Massachusetts Judge Who Has Netted $500,000-Plus While On Leave Is Going To Trial On Charges She Helped An Illegal Immigrant Evade Immigration Authorities

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A Massachusetts judge who has earned more than $500,000 since being placed on paid administrative leave in April 2019 can be prosecuted on charges that she blocked the arrest of an illegal immigrant, a federal appeals court ruled last week. 

Judge Shelley M. Richmond Joseph, whose state salary is $184,694 per year, has been paid $522,705 since she was suspended on April 25, 2019, the day she was indicted, a review of state payroll records by NewBostonPost found.

Joseph, 54, had been a district court judge for 137 days when, according to federal prosecutors, she helped a man escape the custody of federal immigration officers on April 2, 2018. According to a federal indictment, she allowed the man to leave Newton District Court through a back door, evading a federal Immigration and Customs Enforcement agent. 

The First U.S. Circuit Court of Appeals in Boston rejected an appeal to dismiss her case on Monday, February 28. The court said that it was “premature,” rejecting Joseph’s argument that she has “absolute judicial immunity.”

The three federal judges on the appeals court panel ruled that without an explicit statutory or constitutional right to evade trial, Joseph and her courtroom deputy, Wesley MacGregor, 59, must first face a jury before pursuing claims of immunity.

“We must reject the defendants’ request for pretrial review of the denial of their motions to dismiss because their appeals are premature,” the court’s ruling states.

Both are charged with conspiracy to obstruct justice, aiding and abetting obstruction of justice, and aiding and abetting obstruction of a federal proceeding. MacGregory is also charged with perjury during grand jury proceedings.

MacGregor is a defendant in the case because he is accused of leading the illegal immigrant, Jose Medina-Perez, through the back door to escape the court.

At the time, Medina-Perez wasn’t allowed in the United States. He had been deported twice before and was barred from entering the United States until 2027. Medina-Perez was arrested for narcotics possession in Newton, a sanctuary city.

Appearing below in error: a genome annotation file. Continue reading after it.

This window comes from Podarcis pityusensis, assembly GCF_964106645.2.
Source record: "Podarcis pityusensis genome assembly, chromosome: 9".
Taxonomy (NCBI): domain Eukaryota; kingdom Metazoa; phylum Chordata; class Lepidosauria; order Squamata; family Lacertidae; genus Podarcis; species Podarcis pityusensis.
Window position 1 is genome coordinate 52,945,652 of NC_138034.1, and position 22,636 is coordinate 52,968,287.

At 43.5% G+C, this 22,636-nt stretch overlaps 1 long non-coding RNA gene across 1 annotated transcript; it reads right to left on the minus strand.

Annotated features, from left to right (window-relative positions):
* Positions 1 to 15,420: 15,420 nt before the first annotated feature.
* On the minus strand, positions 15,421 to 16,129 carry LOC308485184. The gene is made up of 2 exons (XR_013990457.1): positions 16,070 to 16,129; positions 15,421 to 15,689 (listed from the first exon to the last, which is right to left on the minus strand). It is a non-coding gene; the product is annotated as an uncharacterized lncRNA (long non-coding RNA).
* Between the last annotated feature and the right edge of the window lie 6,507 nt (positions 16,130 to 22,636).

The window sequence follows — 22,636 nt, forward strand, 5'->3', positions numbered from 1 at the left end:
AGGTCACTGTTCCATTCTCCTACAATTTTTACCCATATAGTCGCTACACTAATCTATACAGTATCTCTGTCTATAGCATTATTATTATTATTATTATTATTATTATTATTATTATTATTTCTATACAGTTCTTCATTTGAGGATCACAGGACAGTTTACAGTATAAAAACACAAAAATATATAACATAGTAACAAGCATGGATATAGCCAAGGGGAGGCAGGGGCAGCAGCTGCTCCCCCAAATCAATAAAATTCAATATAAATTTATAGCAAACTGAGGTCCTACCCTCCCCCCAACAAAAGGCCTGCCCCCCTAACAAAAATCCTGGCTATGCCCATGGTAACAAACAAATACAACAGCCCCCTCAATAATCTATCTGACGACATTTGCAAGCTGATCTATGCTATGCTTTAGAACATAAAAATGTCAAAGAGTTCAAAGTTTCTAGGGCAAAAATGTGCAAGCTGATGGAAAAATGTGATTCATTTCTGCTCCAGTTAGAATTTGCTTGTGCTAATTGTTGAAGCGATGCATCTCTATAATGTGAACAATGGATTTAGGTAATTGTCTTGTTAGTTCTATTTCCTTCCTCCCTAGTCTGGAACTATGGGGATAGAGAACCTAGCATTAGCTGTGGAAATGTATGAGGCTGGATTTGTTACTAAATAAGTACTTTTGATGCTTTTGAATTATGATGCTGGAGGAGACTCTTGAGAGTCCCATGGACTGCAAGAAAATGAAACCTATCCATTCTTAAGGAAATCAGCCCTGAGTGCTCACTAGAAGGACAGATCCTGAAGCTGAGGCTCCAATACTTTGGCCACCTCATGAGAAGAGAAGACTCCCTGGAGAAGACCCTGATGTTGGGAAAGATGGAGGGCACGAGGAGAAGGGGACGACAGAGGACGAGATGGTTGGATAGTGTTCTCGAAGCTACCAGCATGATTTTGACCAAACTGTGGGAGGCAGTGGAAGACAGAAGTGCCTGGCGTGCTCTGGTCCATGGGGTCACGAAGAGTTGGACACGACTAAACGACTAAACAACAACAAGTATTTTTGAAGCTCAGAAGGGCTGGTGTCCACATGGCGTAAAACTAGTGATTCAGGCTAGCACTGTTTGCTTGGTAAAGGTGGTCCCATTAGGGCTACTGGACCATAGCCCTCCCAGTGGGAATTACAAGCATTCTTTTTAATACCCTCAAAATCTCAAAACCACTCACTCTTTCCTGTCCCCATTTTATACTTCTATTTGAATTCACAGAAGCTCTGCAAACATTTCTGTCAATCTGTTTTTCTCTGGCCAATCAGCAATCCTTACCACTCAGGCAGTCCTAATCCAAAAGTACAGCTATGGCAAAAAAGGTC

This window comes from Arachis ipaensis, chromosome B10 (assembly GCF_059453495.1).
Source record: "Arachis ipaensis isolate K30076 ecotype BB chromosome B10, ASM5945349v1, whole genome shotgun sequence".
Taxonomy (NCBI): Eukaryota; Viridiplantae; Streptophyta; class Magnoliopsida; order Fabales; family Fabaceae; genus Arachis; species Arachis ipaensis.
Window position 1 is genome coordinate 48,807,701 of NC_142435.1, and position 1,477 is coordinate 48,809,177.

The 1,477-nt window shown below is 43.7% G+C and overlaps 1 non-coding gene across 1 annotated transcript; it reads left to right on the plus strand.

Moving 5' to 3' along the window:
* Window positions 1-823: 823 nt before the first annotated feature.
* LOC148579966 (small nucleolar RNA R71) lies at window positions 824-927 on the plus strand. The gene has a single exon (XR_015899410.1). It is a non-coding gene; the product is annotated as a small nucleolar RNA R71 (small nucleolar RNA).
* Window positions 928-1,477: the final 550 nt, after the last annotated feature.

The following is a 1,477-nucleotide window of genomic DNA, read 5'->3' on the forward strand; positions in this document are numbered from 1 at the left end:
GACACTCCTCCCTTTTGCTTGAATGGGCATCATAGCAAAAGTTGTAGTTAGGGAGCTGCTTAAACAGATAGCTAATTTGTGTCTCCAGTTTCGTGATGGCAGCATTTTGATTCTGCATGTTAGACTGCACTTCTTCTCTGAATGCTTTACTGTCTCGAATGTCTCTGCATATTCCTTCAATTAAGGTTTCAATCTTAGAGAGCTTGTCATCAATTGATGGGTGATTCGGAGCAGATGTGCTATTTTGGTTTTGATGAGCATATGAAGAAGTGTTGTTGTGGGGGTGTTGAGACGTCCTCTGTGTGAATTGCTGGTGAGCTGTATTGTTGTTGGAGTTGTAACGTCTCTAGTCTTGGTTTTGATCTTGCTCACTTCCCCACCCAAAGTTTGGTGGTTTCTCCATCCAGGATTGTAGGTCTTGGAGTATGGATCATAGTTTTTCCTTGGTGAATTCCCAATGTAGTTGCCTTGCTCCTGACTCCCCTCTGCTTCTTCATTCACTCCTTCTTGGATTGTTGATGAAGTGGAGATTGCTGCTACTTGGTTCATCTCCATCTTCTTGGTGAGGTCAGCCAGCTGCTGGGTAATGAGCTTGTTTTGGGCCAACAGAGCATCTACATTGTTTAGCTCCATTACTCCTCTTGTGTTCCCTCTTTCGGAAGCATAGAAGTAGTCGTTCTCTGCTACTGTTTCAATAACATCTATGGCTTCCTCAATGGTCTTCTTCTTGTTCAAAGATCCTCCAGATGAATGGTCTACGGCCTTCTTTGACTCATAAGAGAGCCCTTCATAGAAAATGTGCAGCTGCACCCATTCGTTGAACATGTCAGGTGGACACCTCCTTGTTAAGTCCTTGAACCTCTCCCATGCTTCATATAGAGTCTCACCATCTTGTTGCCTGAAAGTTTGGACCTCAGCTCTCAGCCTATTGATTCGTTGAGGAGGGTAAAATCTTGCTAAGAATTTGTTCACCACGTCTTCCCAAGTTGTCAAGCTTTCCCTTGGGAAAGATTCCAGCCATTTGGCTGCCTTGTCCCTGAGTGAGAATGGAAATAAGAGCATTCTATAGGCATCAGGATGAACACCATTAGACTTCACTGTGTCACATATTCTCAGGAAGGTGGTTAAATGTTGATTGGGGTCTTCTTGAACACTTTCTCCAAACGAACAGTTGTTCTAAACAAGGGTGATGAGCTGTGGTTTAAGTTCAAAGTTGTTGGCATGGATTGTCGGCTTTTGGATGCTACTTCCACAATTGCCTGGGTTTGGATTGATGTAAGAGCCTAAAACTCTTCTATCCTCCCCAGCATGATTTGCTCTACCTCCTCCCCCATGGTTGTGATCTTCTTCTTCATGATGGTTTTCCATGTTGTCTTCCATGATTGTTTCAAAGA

Medina-Perez was supposed to go into ICE custody after he was done in court because the agency had issued a detainer for him – but that did not happen.

“The clerk did as instructed, and also told the ICE officer that if released, [the migrant] would exit the courtroom into the courthouse lobby,” the First U.S. Circuit Court of Appeals wrote.

“According to the government, Judge Joseph directed the clerk to go off the record while she devised this  plan with counsel,” the decision later adds. “At this point, the courtroom recorder was turned off for nearly a minute, allegedly in violation of  Massachusetts court rules. After the recorder was turned back on and the alleged plan was set in motion, Deputy MacGregor used his access card to swipe A.S. out the back door of the courthouse.”

A.S. are the initials the court uses to refer to Medina-Perez during the court case. 

The case is United States v. Joseph. It stems from a federal indictment on April 25, 2019. Later that same day, the Massachusetts Supreme Judicial Court suspended Joseph. MacGregor retired shortly after the indictment.

Joseph’s lawyer, Michael Keating, could not be immediately reached for comment on Tuesday, March 8.


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